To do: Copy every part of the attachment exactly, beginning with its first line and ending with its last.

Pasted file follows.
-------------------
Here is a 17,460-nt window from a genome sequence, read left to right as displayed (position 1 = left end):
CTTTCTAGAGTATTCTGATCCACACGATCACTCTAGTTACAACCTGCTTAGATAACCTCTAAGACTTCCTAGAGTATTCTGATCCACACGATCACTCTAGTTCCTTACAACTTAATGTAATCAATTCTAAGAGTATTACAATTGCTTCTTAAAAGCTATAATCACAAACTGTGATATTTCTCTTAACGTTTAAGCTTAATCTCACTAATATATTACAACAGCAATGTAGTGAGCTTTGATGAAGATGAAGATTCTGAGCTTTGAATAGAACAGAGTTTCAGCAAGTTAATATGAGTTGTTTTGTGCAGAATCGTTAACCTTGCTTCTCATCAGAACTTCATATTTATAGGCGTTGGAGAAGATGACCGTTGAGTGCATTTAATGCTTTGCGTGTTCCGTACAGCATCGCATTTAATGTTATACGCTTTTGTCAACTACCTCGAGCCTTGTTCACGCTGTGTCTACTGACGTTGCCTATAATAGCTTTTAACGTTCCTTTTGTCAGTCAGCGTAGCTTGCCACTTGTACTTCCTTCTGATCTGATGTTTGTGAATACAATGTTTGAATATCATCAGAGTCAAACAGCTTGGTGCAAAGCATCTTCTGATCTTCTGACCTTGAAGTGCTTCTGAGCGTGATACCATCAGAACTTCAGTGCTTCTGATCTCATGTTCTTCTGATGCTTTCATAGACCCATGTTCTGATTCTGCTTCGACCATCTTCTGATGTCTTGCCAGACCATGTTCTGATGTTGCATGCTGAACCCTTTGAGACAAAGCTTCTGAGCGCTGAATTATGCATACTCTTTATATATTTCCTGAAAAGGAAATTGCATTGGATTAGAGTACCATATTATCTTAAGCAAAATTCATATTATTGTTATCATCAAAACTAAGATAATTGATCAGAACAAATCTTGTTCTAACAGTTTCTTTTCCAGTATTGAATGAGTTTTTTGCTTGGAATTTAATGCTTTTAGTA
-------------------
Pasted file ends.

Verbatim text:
Here is a 17,460-nt window from a genome sequence, read left to right as displayed (position 1 = left end):
CTTTCTAGAGTATTCTGATCCACACGATCACTCTAGTTACAACCTGCTTAGATAACCTCTAAGACTTCCTAGAGTATTCTGATCCACACGATCACTCTAGTTCCTTACAACTTAATGTAATCAATTCTAAGAGTATTACAATTGCTTCTTAAAAGCTATAATCACAAACTGTGATATTTCTCTTAACGTTTAAGCTTAATCTCACTAATATATTACAACAGCAATGTAGTGAGCTTTGATGAAGATGAAGATTCTGAGCTTTGAATAGAACAGAGTTTCAGCAAGTTAATATGAGTTGTTTTGTGCAGAATCGTTAACCTTGCTTCTCATCAGAACTTCATATTTATAGGCGTTGGAGAAGATGACCGTTGAGTGCATTTAATGCTTTGCGTGTTCCGTACAGCATCGCATTTAATGTTATACGCTTTTGTCAACTACCTCGAGCCTTGTTCACGCTGTGTCTACTGACGTTGCCTATAATAGCTTTTAACGTTCCTTTTGTCAGTCAGCGTAGCTTGCCACTTGTACTTCCTTCTGATCTGATGTTTGTGAATACAATGTTTGAATATCATCAGAGTCAAACAGCTTGGTGCAAAGCATCTTCTGATCTTCTGACCTTGAAGTGCTTCTGAGCGTGATACCATCAGAACTTCAGTGCTTCTGATCTCATGTTCTTCTGATGCTTTCATAGACCCATGTTCTGATTCTGCTTCGACCATCTTCTGATGTCTTGCCAGACCATGTTCTGATGTTGCATGCTGAACCCTTTGAGACAAAGCTTCTGAGCGCTGAATTATGCATACTCTTTATATATTTCCTGAAAAGGAAATTGCATTGGATTAGAGTACCATATTATCTTAAGCAAAATTCATATTATTGTTATCATCAAAACTAAGATAATTGATCAGAACAAATCTTGTTCTAACAGTTTCTTTTCCAGTATTGAATGAGTTTTTTGCTTGGAATTTAATGCTTTTAGTA